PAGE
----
The film experience  

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Train wreck at Montparnasse (October 22, 1895) by Studio Lévy and Sons.
Train wreck at Montparnasse (October 22, 1895) by Studio Lévy and Sons.

The film experience refers to how humans experience the watching of films, and how for example, it compares to other modes of fiction consumption, such as the reading experience. For the largest part of the history of film, let's say from the 1890s to 1985, the film experience was a communal one.

"We experience the cinema in a state of double consciousness, an astonishing phenomenon where the illusion of reality is inseparable from the awareness that it is really an illusion." --Edgar Morin
"Subversion in cinema starts when the theatre darkens and the screen lights up. For the cinema is a place of magic where psychological and environmental factors combine to create an openness to wonder and suggestion, and unlocking of the unconscious. It is a shrine at which modern rituals rooted in atavistic memories and subconscious desires are acted out in darkness and seclusion from the outer world" -- Amos Vogel via Film as a Subversive Art (1974).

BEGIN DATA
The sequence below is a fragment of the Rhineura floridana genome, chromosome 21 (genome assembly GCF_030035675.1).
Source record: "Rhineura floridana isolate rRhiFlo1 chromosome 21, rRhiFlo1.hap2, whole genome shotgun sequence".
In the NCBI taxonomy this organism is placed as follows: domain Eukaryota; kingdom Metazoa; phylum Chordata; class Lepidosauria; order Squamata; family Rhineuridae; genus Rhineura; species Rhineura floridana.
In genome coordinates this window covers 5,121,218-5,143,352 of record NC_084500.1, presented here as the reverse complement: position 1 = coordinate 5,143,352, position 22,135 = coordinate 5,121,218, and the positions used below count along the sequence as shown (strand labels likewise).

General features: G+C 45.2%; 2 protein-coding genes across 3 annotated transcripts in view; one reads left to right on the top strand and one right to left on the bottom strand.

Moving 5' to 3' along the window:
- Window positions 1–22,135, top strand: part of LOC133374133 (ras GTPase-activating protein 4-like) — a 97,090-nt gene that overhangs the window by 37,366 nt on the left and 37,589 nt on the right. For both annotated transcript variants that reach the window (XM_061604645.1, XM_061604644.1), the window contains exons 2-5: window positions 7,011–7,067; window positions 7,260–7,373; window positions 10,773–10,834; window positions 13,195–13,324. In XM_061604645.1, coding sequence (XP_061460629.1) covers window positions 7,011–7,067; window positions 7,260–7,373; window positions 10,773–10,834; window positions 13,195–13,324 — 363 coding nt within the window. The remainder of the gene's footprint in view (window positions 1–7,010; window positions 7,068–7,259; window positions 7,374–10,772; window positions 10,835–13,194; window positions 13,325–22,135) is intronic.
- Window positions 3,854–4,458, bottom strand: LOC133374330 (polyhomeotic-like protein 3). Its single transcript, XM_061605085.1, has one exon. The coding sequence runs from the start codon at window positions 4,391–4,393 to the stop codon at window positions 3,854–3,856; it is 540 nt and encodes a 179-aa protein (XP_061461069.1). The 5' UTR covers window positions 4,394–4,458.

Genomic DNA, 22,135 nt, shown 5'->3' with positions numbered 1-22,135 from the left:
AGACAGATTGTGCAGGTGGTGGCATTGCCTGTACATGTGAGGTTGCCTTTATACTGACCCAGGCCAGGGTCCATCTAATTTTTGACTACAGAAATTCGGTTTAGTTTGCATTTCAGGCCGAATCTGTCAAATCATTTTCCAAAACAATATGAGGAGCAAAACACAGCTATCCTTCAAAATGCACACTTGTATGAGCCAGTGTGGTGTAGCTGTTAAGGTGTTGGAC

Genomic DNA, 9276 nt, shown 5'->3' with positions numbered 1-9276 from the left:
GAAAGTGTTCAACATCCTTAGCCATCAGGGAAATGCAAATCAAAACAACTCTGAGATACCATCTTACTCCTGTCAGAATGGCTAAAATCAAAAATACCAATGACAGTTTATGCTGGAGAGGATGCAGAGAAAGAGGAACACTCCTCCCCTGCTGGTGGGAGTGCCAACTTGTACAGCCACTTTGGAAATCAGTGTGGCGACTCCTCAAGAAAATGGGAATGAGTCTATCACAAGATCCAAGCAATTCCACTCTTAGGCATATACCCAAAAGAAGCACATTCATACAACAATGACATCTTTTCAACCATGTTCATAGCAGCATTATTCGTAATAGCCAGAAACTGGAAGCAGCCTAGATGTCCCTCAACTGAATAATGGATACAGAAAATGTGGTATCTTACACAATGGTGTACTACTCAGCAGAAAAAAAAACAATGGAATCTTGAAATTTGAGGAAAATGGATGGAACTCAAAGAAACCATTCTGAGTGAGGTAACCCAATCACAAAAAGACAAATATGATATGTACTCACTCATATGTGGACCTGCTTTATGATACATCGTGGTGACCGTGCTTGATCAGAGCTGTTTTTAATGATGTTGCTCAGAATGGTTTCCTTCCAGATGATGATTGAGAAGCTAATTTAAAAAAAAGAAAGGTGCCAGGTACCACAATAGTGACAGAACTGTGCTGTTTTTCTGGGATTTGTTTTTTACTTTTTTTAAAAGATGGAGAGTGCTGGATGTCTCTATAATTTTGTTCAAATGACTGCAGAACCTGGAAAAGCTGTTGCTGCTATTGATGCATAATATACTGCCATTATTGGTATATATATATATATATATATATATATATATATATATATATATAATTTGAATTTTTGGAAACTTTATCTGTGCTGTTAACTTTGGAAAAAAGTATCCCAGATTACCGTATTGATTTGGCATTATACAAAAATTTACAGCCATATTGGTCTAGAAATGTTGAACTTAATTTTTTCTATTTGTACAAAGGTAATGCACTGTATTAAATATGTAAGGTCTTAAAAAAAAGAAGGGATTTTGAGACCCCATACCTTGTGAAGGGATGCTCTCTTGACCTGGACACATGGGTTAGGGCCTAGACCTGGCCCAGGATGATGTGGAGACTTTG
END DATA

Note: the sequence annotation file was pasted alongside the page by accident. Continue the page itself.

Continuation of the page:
From movie theaters to home video

Since the 1980s, the film experience has gone from movie theatre-centric to home video-centric.


For Kuleshov (1899 - 1970), the essence of the cinema was editing, the juxtaposition of one shot with another. To illustrate this principle, he created what has come to be known as the Kuleshov Experiment. In this now-famous editing exercise, shots of an actor were intercut with various meaningful images (a casket, a bowl of soup, and so on) in order to show how editing changes viewers' interpretations of images.

See also

film, experience, unfilmability, narratology

Unless indicated otherwise, the text in this article is either based on Wikipedia article "The film experience" or another language Wikipedia page thereof used under the terms of the GNU Free Documentation License; or on original research by Jahsonic and friends. See Art and Popular Culture's copyright notice.

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